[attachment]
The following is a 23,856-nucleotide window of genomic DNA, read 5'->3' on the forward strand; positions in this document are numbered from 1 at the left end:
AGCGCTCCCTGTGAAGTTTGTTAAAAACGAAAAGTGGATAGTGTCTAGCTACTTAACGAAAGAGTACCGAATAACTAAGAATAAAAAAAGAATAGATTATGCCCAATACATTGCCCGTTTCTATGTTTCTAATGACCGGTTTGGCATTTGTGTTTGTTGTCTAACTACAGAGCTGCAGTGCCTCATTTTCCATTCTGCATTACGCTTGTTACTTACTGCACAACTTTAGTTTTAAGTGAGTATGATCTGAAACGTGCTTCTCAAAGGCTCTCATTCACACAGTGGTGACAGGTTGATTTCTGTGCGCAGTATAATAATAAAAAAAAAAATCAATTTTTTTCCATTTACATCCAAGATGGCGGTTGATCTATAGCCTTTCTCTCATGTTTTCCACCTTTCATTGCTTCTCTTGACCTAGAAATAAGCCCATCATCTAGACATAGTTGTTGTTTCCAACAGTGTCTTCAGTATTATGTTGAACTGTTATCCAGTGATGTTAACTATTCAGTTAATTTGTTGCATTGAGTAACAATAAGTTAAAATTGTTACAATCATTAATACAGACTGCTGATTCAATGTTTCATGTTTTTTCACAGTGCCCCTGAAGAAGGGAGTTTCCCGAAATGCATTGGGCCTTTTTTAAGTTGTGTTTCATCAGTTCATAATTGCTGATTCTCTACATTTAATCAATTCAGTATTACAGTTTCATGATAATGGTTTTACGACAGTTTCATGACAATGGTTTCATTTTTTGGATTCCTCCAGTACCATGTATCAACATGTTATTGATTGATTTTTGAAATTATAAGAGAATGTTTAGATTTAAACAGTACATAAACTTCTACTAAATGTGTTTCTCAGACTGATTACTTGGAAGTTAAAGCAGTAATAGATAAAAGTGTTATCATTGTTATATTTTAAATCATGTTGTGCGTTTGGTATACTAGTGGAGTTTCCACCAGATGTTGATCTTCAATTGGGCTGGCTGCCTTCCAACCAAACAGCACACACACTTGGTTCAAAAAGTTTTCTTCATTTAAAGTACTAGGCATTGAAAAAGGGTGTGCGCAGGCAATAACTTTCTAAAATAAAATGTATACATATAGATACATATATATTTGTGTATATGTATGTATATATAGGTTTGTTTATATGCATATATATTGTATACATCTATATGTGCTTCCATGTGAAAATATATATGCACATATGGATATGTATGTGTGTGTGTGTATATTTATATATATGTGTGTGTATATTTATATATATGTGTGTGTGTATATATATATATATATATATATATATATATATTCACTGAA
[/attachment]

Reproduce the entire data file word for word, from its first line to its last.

The following is a 23,856-nucleotide window of genomic DNA, read 5'->3' on the forward strand; positions in this document are numbered from 1 at the left end:
AGCGCTCCCTGTGAAGTTTGTTAAAAACGAAAAGTGGATAGTGTCTAGCTACTTAACGAAAGAGTACCGAATAACTAAGAATAAAAAAAGAATAGATTATGCCCAATACATTGCCCGTTTCTATGTTTCTAATGACCGGTTTGGCATTTGTGTTTGTTGTCTAACTACAGAGCTGCAGTGCCTCATTTTCCATTCTGCATTACGCTTGTTACTTACTGCACAACTTTAGTTTTAAGTGAGTATGATCTGAAACGTGCTTCTCAAAGGCTCTCATTCACACAGTGGTGACAGGTTGATTTCTGTGCGCAGTATAATAATAAAAAAAAAAATCAATTTTTTTCCATTTACATCCAAGATGGCGGTTGATCTATAGCCTTTCTCTCATGTTTTCCACCTTTCATTGCTTCTCTTGACCTAGAAATAAGCCCATCATCTAGACATAGTTGTTGTTTCCAACAGTGTCTTCAGTATTATGTTGAACTGTTATCCAGTGATGTTAACTATTCAGTTAATTTGTTGCATTGAGTAACAATAAGTTAAAATTGTTACAATCATTAATACAGACTGCTGATTCAATGTTTCATGTTTTTTCACAGTGCCCCTGAAGAAGGGAGTTTCCCGAAATGCATTGGGCCTTTTTTAAGTTGTGTTTCATCAGTTCATAATTGCTGATTCTCTACATTTAATCAATTCAGTATTACAGTTTCATGATAATGGTTTTACGACAGTTTCATGACAATGGTTTCATTTTTTGGATTCCTCCAGTACCATGTATCAACATGTTATTGATTGATTTTTGAAATTATAAGAGAATGTTTAGATTTAAACAGTACATAAACTTCTACTAAATGTGTTTCTCAGACTGATTACTTGGAAGTTAAAGCAGTAATAGATAAAAGTGTTATCATTGTTATATTTTAAATCATGTTGTGCGTTTGGTATACTAGTGGAGTTTCCACCAGATGTTGATCTTCAATTGGGCTGGCTGCCTTCCAACCAAACAGCACACACACTTGGTTCAAAAAGTTTTCTTCATTTAAAGTACTAGGCATTGAAAAAGGGTGTGCGCAGGCAATAACTTTCTAAAATAAAATGTATACATATAGATACATATATATTTGTGTATATGTATGTATATATAGGTTTGTTTATATGCATATATATTGTATACATCTATATGTGCTTCCATGTGAAAATATATATGCACATATGGATATGTATGTGTGTGTGTGTATATTTATATATATGTGTGTGTATATTTATATATATGTGTGTGTGTATATATATATATATATATATATATATATATATTCACTGAA